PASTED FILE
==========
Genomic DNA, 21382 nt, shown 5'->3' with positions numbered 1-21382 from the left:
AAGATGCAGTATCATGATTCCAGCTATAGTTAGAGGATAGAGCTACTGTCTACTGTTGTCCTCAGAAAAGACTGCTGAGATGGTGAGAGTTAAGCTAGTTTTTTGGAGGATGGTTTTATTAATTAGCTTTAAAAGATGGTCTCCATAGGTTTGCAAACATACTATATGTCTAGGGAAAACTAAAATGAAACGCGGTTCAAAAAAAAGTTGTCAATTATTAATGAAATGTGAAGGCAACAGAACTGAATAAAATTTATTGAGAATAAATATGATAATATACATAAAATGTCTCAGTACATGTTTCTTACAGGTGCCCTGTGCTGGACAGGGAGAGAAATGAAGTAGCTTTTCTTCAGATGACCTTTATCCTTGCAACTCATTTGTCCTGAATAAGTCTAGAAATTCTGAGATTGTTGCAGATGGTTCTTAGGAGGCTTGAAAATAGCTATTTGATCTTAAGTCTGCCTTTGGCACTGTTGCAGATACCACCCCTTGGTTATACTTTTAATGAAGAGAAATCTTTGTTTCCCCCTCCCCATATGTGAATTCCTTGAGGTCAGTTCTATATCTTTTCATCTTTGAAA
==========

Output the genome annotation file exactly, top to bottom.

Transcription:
Genomic DNA, 21382 nt, shown 5'->3' with positions numbered 1-21382 from the left:
AAGATGCAGTATCATGATTCCAGCTATAGTTAGAGGATAGAGCTACTGTCTACTGTTGTCCTCAGAAAAGACTGCTGAGATGGTGAGAGTTAAGCTAGTTTTTTGGAGGATGGTTTTATTAATTAGCTTTAAAAGATGGTCTCCATAGGTTTGCAAACATACTATATGTCTAGGGAAAACTAAAATGAAACGCGGTTCAAAAAAAAGTTGTCAATTATTAATGAAATGTGAAGGCAACAGAACTGAATAAAATTTATTGAGAATAAATATGATAATATACATAAAATGTCTCAGTACATGTTTCTTACAGGTGCCCTGTGCTGGACAGGGAGAGAAATGAAGTAGCTTTTCTTCAGATGACCTTTATCCTTGCAACTCATTTGTCCTGAATAAGTCTAGAAATTCTGAGATTGTTGCAGATGGTTCTTAGGAGGCTTGAAAATAGCTATTTGATCTTAAGTCTGCCTTTGGCACTGTTGCAGATACCACCCCTTGGTTATACTTTTAATGAAGAGAAATCTTTGTTTCCCCCTCCCCATATGTGAATTCCTTGAGGTCAGTTCTATATCTTTTCATCTTTGAAA